I have even heard her sing in the abbey. 

All Sisters

She’s always late for chapel but her penitence is real,

She’s always late for everything except for every meal,

… But I very firmly feel ‘s not an asset to the convent

How do you solve a problem like Maria?

How do you catch a cloud and pin it down?

How do you find a word that means Maria?

A flibbertigibbet – a will-o ‘- the wisp – clown

Many a thing you know you’d like to tell her

Many a thing she ought to understand

But how do you make her stay and listen to all you say?…

This musical dialogue communicates in an intriguing fashion and perfectly summarizes the anti-convent character of Mariato the audience. Something extra-ordinary about how these songs are sung made the audience totally engrossed and attentive. We know that vocal music are words/language, the only variance is that they are expressed with the intricacy of the voice which apparently gives it a special aesthetics that captivates its hearers. However, in the case of The Sound of Music on stage, we enjoyed both the singing and the acting, and didn’t miss the kernel of the message about the person of Maria.

Therefore it is clear that Maria is a misfit that puzzles and a way solve that problem becomes the conflict that sets in the progression of the play. Maria comes back from the hills and the Reverend Mother tells her she needs to leave the convent for Captain Fredrick’s home, a widower with seven children that needs nanny to take care of the children. The captain is a stern and strict person who finds it difficult to keep nannies, he subjects his children to regimented lifestyle and does not take no for an answer. The Reverend Mother reveals all these to Maria, she hesitates but nevertheless submits to it if it be God’s will. Hence as Maria sets to leave for the Captain’s home, another music serves an interlude, but instead of the original one that Maria sings in the movie, the orchestra adapted and sang Darey’s Pray for Me, a song pregnant with meaning and quite timely for Maria’s situation:

Pray for me

gbadura fun mi

pray I find my way

k’oribamise

Oh forgive me father but I got to take a chance

Oh I’m already gone so just pray for me

The subtextual communication here basically points at what might befalls Maria at the Captain’s home, having been told of the kind of family she is to encounter there, the only thing that consoles her at this moment is prayer for things to work out successfully.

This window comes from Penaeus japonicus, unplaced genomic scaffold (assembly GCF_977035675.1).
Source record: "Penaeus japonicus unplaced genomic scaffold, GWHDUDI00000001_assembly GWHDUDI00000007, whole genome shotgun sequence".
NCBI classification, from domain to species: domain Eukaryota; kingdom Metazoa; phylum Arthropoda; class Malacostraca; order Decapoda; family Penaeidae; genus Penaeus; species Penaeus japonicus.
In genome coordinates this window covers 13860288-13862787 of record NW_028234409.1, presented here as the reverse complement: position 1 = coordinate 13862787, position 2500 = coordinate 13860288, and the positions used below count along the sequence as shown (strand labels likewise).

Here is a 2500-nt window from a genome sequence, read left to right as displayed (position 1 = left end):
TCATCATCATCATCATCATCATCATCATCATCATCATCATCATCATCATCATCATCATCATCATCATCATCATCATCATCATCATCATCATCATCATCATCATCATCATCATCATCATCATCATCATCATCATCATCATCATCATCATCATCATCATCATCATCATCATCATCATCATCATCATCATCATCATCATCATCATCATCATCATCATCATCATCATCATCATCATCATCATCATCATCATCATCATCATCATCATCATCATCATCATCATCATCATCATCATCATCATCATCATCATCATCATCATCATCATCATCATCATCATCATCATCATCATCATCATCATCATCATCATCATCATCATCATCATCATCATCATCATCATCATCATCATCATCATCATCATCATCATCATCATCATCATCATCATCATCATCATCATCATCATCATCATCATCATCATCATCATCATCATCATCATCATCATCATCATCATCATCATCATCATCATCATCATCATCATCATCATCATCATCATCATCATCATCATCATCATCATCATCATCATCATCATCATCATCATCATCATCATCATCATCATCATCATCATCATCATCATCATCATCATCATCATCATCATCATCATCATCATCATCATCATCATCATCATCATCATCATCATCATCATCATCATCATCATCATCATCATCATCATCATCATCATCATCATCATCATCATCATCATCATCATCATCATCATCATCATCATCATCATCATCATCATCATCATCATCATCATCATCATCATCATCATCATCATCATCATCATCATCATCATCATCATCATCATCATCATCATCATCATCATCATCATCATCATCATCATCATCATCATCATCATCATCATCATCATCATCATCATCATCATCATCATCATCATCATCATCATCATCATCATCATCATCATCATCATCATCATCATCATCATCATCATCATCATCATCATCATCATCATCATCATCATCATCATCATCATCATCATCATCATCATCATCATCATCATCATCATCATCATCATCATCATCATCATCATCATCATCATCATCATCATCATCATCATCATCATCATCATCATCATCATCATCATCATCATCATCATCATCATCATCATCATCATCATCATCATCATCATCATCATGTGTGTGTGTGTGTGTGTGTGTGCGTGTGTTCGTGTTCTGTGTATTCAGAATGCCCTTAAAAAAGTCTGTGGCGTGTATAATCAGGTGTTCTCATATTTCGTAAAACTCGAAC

Thus she arrives the Captain’s home, she encounters the complex behaviour of the Captain, and the children who seem totally incorrigible and never show welcoming disposition to any nanny. In no time, she shows her distaste to Captain Fredrick’s manners towards raising children like soldiers or animals. She declares, “I could never answer to a whistle. Whistles are meant for animals and not for children, and definitely not for me.”The Captain finds out instantly Maria must have been a troublesome lady at the convent. A statement she conceives as truth about herself.

After Maria is introduced to the Children, she is left with what to do with them. The first thing she thinks of doing is to skillfully teach them how to sing, an act that the children appreciate, and which eventually makes them love Maria to the extent they cannot do without her presence.

This relationship betweenMaria and the children points at another fact that music can communicate comfort, boldness and confidence to man. Take for instance the scene where the children run to Maria as a result of their fear of thunder storm and rain:

Raindrops on roses and whiskers on kittens

Bright copper kettles and warm woolen mittens

Brown paper packages tied up with strings

These are a few of my favourite things

Cream coloured ponies and crisp apple, strudels, door bells and sleigh bells

And schnitzel with noodles, wild geese that fly the moon on their wings

These are a few of my favourite things

Girls in white dresses with blue satin sashes

Snowflakes that stay on my nose and eyelashes

Silver white winters that melt into springs

These are a few of my favourite things

When the dog bites, when the bee stings, when I’m feeling sad

I simply remember my favourite things

And then I don’t feel so bad 

What does this music communicates? It points to us on how to deal with issues that bother us in life. The focus is that man does not need to bury himself in sorrow when he is faced with fearful and troubling matters rather he should take sometimes to recur some of the nice things or experiences of life. Remembering our favourite things and nicest experiences have a way of healing of pains and sadness. It is just like counting your blessing one by one. And this is exactly what Maria does with her music here and the children.

Another turn of event where music dialogue plays significant communication role is the scene where Raphael, the postman and Helen, Captain’s first child meet. In this scene Raphael uses singing to woo Helen, and she uses singing to accept him. In other words, music communicates love.